Channelpedia

PubMed 20488304


Referenced in Channelpedia wiki pages of: none

Automatically associated channels: Nav1.5



Title: Altered Na(+) currents in atrial fibrillation effects of ranolazine on arrhythmias and contractility in human atrial myocardium.

Authors: Samuel Sossalla, Birte Kallmeyer, Stefan Wagner, Marek Mazur, Ulrike Maurer, Karl Toischer, Jan D Schmitto, Ralf Seipelt, Friedrich A Schöndube, Gerd Hasenfuss, Luiz Belardinelli, Lars S Maier

Journal, date & volume: J. Am. Coll. Cardiol., 2010 May 25 , 55, 2330-42

PubMed link: http://www.ncbi.nlm.nih.gov/pubmed/20488304


Abstract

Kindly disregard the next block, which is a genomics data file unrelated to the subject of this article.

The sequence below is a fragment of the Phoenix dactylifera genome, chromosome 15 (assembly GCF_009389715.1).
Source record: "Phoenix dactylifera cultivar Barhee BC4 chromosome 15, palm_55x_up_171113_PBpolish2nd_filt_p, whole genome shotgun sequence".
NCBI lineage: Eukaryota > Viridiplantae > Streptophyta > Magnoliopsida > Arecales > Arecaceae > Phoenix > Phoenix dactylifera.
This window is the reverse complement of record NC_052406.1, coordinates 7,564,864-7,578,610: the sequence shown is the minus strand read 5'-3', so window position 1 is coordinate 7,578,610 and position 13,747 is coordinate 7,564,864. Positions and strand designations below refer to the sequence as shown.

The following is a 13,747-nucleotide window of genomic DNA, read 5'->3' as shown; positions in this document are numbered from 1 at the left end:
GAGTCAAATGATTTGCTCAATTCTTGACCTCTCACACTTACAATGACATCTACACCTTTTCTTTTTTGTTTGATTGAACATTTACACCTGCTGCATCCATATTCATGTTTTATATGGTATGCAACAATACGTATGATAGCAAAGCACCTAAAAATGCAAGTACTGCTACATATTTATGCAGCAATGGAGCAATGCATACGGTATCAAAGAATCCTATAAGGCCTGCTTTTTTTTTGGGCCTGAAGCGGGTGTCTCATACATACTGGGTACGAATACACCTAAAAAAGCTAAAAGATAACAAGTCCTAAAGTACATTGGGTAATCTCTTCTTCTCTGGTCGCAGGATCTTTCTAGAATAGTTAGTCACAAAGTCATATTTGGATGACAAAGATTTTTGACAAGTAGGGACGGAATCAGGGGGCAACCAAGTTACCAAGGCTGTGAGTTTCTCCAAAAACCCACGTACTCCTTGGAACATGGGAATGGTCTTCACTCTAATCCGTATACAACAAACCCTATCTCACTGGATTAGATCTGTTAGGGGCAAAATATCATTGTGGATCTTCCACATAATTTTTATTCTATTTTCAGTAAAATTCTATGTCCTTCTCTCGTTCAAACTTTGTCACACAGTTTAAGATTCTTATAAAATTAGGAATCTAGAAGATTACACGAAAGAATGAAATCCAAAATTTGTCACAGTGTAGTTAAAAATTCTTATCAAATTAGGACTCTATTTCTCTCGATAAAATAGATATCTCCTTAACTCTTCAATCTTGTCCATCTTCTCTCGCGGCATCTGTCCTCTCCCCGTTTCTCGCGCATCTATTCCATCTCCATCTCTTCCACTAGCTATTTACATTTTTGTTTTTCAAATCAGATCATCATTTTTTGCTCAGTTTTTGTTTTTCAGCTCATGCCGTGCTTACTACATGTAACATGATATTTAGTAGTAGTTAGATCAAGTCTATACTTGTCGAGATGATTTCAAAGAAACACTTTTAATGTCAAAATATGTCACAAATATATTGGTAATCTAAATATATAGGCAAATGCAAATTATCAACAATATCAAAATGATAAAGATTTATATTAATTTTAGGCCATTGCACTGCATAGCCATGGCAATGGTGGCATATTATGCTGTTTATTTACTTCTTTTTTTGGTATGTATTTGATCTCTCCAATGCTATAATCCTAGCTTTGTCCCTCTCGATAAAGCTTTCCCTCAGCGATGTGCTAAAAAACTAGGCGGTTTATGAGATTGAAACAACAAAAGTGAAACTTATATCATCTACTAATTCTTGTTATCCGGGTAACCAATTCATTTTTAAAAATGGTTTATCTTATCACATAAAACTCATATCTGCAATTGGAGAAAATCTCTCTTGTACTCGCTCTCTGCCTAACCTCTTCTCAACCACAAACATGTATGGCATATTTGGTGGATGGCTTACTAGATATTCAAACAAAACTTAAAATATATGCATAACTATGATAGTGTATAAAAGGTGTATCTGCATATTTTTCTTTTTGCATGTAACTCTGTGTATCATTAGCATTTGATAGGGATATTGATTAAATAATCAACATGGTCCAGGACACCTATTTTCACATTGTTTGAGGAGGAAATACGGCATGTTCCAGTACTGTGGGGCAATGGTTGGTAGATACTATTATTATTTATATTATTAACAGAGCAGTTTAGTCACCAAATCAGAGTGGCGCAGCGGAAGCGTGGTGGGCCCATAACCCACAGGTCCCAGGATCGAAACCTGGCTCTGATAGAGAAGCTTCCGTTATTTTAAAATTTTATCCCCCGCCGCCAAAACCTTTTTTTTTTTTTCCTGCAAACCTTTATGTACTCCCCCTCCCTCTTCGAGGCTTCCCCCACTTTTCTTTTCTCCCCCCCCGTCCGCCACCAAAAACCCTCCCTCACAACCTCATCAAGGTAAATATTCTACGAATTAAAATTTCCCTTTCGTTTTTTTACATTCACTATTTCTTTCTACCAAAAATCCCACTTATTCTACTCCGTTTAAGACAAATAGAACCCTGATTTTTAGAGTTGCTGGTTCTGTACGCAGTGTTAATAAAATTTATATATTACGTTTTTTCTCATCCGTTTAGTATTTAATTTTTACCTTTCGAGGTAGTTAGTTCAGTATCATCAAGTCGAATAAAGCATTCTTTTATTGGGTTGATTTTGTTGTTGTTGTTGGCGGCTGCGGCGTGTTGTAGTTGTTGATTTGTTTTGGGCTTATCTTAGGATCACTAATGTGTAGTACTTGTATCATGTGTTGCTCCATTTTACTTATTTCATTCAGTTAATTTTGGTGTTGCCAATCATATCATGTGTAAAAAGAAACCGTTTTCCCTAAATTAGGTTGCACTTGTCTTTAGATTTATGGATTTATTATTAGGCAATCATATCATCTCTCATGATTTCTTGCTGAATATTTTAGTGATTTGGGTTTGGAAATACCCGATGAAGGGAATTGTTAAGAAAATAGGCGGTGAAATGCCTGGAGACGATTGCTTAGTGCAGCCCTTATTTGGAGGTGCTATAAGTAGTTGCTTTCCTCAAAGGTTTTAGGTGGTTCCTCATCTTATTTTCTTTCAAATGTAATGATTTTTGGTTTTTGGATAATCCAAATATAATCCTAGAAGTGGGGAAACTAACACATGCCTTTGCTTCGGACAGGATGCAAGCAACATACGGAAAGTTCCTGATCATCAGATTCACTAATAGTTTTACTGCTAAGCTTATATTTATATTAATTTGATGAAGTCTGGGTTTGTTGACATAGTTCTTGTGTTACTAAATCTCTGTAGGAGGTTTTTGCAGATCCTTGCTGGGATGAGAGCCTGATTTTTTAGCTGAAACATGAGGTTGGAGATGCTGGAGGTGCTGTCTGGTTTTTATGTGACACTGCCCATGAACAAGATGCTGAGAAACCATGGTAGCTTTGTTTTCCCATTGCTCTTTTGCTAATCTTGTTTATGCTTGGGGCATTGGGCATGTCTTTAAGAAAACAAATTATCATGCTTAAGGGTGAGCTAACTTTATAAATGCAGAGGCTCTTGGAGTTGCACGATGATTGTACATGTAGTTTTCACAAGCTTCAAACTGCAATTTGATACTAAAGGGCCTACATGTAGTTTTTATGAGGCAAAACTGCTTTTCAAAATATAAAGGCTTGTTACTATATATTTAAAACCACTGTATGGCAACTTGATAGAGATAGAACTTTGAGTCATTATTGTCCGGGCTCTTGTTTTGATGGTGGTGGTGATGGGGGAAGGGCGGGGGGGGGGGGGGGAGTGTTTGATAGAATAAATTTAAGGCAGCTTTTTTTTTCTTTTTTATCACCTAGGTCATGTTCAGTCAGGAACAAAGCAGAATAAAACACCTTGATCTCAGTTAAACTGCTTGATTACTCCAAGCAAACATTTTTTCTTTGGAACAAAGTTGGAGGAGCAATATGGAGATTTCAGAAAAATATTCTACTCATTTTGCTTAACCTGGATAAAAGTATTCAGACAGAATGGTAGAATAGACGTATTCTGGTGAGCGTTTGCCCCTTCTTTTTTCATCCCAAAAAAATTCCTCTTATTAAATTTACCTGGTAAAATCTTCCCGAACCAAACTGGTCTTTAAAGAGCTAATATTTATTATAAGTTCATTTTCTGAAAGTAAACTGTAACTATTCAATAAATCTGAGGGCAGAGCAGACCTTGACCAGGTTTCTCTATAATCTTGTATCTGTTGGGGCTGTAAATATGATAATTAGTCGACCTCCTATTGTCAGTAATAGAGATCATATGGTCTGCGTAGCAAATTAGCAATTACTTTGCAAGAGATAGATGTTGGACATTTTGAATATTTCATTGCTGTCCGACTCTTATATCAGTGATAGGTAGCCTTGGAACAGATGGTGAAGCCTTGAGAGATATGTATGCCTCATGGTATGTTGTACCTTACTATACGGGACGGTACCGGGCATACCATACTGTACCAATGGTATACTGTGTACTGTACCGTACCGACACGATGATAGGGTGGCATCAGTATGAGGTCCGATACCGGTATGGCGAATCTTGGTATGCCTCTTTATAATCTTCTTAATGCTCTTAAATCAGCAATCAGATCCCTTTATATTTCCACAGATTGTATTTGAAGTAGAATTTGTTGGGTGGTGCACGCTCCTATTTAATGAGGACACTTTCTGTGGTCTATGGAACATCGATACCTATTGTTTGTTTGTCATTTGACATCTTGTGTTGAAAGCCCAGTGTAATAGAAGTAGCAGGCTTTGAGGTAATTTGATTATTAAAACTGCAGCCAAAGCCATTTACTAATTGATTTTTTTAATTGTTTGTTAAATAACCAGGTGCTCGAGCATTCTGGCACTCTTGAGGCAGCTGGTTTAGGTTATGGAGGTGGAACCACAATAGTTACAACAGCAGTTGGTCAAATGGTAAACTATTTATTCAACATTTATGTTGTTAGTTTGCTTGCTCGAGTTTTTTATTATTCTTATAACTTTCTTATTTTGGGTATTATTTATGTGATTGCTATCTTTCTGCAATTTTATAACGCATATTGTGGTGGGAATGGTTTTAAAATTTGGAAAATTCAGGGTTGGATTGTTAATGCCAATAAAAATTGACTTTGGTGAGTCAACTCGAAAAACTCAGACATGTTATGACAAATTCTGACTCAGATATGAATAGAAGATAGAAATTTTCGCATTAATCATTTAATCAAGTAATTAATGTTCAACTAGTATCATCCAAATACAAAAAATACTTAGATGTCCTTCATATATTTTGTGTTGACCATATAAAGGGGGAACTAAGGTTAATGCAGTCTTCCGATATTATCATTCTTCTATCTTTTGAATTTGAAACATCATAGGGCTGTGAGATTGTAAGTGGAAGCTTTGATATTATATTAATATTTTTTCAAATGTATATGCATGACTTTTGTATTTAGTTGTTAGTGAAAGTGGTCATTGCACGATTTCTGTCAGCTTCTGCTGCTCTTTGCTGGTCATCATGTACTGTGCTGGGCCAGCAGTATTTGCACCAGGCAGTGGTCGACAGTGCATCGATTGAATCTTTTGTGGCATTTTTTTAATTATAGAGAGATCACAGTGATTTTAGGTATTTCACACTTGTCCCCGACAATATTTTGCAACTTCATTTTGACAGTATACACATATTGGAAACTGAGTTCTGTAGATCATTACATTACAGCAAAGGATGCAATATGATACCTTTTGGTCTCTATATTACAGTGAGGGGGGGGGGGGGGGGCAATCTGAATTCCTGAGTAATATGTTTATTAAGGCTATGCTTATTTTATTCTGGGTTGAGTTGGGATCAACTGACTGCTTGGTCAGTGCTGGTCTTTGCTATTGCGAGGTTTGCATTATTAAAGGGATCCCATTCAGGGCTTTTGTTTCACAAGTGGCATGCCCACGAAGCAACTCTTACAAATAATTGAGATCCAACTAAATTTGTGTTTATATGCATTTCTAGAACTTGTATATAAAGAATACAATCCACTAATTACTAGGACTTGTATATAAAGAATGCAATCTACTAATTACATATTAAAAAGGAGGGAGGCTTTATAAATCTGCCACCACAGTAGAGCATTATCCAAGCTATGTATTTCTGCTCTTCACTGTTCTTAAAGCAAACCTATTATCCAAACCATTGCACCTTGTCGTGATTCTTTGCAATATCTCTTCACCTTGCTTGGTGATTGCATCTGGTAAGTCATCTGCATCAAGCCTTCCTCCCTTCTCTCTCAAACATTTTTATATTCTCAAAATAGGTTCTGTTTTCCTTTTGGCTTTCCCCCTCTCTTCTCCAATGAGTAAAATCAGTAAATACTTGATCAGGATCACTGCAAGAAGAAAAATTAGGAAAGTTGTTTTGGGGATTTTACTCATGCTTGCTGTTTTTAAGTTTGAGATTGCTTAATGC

We investigated changes in Na(+) currents (I(Na)) in permanent (or chronic) atrial fibrillation (AF) and the effects of I(Na) inhibition using ranolazine (Ran) on arrhythmias and contractility in human atrial myocardium.Electrical remodeling during AF is typically associated with alterations in Ca(2+) and K(+) currents. It remains unclear whether I(Na) is also altered.Right atrial appendages from patients with AF (n = 23) and in sinus rhythm (SR) (n = 79) were studied.Patch-clamp experiments in isolated atrial myocytes showed significantly reduced peak I(Na) density ( approximately 16%) in AF compared with SR, which was accompanied by a 26% lower expression of Nav1.5 (p < 0.05). In contrast, late I(Na) was significantly increased in myocytes from AF atria by approximately 26%. Ran (10 mumol/l) decreased late I(Na) by approximately 60% (p < 0.05) in myocytes from patients with AF but only by approximately 18% (p < 0.05) in myocytes from SR atria. Proarrhythmic activity was elicited in atrial trabeculae exposed to high [Ca(2+)](o) or isoprenaline, which was significantly reversed by Ran (by 83% and 100%, respectively). Increasing pacing rates from 0.5 to 3.0 Hz led to an increase in diastolic tension that could be significantly decreased by Ran in atria from SR and AF patients.Na(+) channels may contribute to arrhythmias and contractile remodeling in AF. Inhibition of I(Na) with Ran had antiarrhythmic effects and improved diastolic function. Thus, inhibition of late I(Na) may be a promising new treatment option for patients with atrial rhythm disturbances and diastolic dysfunction.